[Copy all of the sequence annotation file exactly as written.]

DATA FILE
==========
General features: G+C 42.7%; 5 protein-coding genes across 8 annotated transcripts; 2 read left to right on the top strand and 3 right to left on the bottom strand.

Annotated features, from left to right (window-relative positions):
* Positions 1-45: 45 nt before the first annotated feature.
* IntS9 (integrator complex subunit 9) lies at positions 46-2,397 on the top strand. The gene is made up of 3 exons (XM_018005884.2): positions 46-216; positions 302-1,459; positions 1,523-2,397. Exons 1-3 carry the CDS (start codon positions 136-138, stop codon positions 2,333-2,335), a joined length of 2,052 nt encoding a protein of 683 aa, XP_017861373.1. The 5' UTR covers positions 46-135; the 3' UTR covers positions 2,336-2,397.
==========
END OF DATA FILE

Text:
General features: G+C 42.7%; 5 protein-coding genes across 8 annotated transcripts; 2 read left to right on the top strand and 3 right to left on the bottom strand.

Annotated features, from left to right (window-relative positions):
* Positions 1-45: 45 nt before the first annotated feature.
* IntS9 (integrator complex subunit 9) lies at positions 46-2,397 on the top strand. The gene is made up of 3 exons (XM_018005884.2): positions 46-216; positions 302-1,459; positions 1,523-2,397. Exons 1-3 carry the CDS (start codon positions 136-138, stop codon positions 2,333-2,335), a joined length of 2,052 nt encoding a protein of 683 aa, XP_017861373.1. The 5' UTR covers positions 46-135; the 3' UTR covers positions 2,336-2,397.